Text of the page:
What do you get when you take already-decadent brie cheese and add an extra dose of cream? Double-cream brie, which contains up to 60 percent to 75 percent butterfat, in accordance to French labeling laws. The results are often described as "buttery" -- a smooth, spreadable texture and a rich mouthfeel are characteristic of this style of cheese. Serve it for an indulgent appetizer or dessert.
Cheese novices often wonder whether or not they should eat the rind of brie and similar soft-rind cheeses. The milky-white rind of a double-cream brie is entirely edible, but if you prefer, it's OK to leave it on your plate.
A Simple Cheese Plate
A wedge of double-cream brie can be served on its own with crackers or bread to spread it on -- or as part of a cheese plate, perhaps with a firm or semi-firm cheese and a blue to provide contrasting flavors and textures. Accompany your wheel of cheese with fresh or dried fruit and/or nuts. Try fresh apple slices, clusters of grapes, a dab of your favorite chutney, a handful of fresh raspberries, a scatter of dried cranberries or a selection of dried dates.
Allow double-cream brie to come to room temperature before serving as part of a cheese plate.
Brie en Croute
Wrap a round of double-cream brie in puff pastry and bake until golden; in French, this is known as brie en croute. The brie inside becomes extra-soft but will not melt entirely.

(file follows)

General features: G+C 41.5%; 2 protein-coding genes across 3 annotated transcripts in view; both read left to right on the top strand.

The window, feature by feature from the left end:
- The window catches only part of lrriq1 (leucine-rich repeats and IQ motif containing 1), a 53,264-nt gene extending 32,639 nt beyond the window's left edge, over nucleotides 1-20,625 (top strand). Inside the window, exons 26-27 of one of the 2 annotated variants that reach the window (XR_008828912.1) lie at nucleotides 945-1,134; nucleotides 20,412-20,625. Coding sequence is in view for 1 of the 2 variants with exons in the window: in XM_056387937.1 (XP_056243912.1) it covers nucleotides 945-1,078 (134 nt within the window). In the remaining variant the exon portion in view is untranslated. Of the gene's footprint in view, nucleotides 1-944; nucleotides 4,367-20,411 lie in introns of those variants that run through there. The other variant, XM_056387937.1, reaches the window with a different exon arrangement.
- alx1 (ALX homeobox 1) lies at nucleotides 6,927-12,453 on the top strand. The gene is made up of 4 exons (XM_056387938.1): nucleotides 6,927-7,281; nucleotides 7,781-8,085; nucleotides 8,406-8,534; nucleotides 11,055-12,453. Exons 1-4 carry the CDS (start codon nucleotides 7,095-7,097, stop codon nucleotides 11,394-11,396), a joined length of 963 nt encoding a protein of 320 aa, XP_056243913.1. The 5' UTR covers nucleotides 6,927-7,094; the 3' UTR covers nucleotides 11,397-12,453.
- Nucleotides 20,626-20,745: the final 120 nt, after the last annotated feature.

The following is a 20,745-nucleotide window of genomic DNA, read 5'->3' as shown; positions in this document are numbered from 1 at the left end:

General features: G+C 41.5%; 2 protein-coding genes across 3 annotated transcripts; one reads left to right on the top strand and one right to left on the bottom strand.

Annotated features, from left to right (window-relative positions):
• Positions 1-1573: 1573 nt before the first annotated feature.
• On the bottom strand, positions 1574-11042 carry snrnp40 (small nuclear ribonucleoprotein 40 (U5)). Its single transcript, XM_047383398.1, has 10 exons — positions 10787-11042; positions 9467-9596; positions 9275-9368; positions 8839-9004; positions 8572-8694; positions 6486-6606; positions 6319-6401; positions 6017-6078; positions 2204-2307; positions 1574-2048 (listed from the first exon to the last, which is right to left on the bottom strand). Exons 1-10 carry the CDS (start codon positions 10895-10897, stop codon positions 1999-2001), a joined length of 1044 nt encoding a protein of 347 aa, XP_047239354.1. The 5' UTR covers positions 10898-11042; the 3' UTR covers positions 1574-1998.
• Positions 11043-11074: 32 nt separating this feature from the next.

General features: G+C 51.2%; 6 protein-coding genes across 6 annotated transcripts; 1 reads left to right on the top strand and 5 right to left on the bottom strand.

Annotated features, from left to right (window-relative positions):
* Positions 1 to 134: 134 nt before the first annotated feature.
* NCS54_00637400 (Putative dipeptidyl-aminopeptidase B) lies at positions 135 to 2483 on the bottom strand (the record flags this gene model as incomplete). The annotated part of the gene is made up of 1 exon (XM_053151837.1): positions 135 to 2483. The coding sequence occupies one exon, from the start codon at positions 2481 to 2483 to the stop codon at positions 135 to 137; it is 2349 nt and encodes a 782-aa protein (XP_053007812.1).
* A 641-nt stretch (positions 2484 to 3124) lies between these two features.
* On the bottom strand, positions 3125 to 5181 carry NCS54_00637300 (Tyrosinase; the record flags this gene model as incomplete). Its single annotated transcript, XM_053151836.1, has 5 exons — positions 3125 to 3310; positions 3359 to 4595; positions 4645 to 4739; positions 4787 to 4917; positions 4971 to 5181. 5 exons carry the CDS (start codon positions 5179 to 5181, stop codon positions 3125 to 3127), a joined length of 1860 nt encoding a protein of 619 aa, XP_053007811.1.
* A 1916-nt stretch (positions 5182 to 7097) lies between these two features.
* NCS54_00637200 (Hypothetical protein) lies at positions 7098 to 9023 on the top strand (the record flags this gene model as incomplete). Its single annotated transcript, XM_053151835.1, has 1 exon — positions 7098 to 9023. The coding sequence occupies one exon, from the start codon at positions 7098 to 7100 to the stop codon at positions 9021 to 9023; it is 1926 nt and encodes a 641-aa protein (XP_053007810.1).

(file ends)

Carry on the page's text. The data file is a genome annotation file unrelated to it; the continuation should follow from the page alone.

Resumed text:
Brie en croute doesn't necessarily need further adornment, but you can also top the wheel of cheese with a little something extra before wrapping it up in the pastry. This filling can be either savory or sweet. Sweet options include:
- Fruit preserves
- Fresh berries
- Sauteed apple or pear slices
- Cranberry sauce
Add nuts to sweet fillings for a little crunch.
Savory options include:
- Sauteed mushrooms and garlic
- Slivered or chopped sun-dried tomatoes and thyme
- Red pepper relish
- Artichoke paste
Wrap the brie in thin slices of prosciutto before adding the outer pastry layer.
Once your brie is out of the oven, serve with crackers or slices of baguette and a knife for spreading.
Serve Champagne, prosecco, cava or another sparkling wine with your brie, either baked or unbaked. The creaminess of double-creams stands up well to mildly acidic wines both red and white. Double-cream bries also pair well with the fruit-flavored beers of Belgium.